Father Ramón sat there staring at the girl in stunned silence. Then she said: "The Virgin spoke a lot about you to Conchita."
He wasted no time in grabbing his two friends and hurrying across the village to Conchita's house where he prevailed upon her mother to let him go up to see her even though she had already gone to bed. As soon as Conchita saw him she said with a smile: "Are you happy or are you still sad?"
"I hardly know. Loli told me the Virgin talked a lot to you about me."
"At least for a quarter of an hour."
"And what did she say?" "I don't know what I can say." "Then I'm no better off than before." Conchita smiled.
"Well, there is something I can say. When you went up, you were happy; when you came down, you were sad. She [the Virgin] told me everything that you were thinking and the locations where you were thinking those things. 'Now I'm going to America.' And at another location you were thinking, 'I don't want to know anymore about so-and-so or about so-and-so.' And you were suffering a great deal. She told me to tell you this and to advise you that it all has happened so that in the future when you remember it, you won't doubt again."
Father Ramón was speechless. He testified further that on "the next day, on a detailed photograph of the Pines and its surroundings, Conchita pointed out with her finger all the places where I had been and what I had been thinking there! I can assure you that she was not mistaken in anything."
Prior to this experience, he had another one after the death of Father Luis that was also quite impressive:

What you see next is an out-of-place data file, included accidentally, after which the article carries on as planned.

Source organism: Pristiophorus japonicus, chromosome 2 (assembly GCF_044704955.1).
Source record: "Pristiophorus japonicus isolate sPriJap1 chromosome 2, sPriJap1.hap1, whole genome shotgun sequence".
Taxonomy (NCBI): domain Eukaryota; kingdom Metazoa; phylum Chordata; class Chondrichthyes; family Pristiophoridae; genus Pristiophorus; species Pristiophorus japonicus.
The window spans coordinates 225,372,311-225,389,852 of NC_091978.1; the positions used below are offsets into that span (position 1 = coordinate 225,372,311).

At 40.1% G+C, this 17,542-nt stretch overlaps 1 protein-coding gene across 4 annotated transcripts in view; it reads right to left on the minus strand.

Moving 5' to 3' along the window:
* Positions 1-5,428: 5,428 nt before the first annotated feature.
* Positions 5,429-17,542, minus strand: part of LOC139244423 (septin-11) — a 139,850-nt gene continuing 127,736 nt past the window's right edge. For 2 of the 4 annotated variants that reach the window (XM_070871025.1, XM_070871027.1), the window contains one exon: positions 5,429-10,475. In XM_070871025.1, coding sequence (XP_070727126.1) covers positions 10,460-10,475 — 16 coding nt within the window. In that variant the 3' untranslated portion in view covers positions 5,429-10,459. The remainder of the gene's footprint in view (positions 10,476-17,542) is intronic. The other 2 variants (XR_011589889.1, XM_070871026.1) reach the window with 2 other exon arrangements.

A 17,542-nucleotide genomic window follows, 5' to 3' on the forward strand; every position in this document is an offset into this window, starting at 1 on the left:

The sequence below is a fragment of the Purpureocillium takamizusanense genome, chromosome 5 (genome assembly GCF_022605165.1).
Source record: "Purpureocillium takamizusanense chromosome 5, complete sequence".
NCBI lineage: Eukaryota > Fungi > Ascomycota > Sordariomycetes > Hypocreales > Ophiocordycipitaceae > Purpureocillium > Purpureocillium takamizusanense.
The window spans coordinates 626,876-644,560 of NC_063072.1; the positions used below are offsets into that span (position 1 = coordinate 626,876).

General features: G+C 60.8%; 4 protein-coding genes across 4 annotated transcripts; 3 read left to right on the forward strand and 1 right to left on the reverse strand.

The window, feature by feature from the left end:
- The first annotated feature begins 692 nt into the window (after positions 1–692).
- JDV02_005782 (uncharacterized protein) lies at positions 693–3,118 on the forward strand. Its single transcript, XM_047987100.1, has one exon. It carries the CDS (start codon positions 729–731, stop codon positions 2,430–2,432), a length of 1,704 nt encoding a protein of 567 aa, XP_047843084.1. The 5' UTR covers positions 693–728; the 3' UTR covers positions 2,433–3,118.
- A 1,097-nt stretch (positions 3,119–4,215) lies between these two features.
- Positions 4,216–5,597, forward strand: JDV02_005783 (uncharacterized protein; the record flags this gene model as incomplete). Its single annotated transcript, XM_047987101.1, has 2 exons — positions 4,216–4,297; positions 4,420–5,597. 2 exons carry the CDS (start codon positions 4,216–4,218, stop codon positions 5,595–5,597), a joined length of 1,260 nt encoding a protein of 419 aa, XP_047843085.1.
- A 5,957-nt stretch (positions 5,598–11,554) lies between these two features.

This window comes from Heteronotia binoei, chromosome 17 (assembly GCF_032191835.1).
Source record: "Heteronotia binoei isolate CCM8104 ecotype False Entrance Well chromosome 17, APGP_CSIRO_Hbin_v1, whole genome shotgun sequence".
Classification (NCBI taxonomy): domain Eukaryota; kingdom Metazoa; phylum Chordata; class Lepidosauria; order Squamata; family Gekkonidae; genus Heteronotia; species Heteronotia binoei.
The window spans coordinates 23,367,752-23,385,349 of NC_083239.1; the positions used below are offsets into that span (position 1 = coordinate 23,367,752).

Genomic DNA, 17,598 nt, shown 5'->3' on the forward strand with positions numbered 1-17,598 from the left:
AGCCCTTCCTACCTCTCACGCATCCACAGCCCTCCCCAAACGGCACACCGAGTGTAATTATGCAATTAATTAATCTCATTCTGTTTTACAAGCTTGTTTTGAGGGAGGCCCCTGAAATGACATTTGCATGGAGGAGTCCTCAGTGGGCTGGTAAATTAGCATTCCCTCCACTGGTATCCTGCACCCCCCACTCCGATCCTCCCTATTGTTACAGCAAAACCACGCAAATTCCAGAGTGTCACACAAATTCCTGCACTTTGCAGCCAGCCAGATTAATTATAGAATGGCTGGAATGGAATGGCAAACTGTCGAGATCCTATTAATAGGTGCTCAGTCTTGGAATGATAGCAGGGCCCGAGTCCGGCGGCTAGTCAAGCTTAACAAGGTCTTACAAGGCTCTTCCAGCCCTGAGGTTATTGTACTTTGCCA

"It was August 14. I had come from burying my brother Luis [who had died on August 9]. On arriving at Garabandal, a boy from Burgos came up to me and said, The girls said during an ecstasy "What a pleasure! Are we going to speak with Father Luis?'" I became depressed and thought that this had to be a typical case of auto-suggestion. My brother's death had made an impression on the girls and the result was obvious! I wanted to leave Garabandal, but stayed because those who had accompanied me didn't want to go.
"I went to where the girls were in ecstasy and tried to listen to the conversation with or about Father Luis. After a while I didn't know what to think; I was truly amazed. The girls were repeating the words of the Vision, and I heard them describe my brother's death and funeral rites. They were giving a number of very precise details about the special rites of a priest's burial. They even knew that with Father Luis some exceptions were made to the traditional regulations in the dress of the deceased. For example, a biretta had not been put on my brother's head, and the chalice, which should have been put in his hands, had been replaced by a crucifix. The girls also gave the reasons for these changes.
"On another occasion, I heard the girls in ecstasy say that my brother Luis had died before making his profession. They also spoke about me and my vows. They knew the precise date, the exact place where they had been pronounced and the name of a Jesuit who had made them at the same time. You can understand my amazement and my confusion in the face of this string of rigorously exact details, since I definitely knew the girls could not know these things, at least not through human intelligence."
— SHE WENT IN HASTE TO THE MOUNTAIN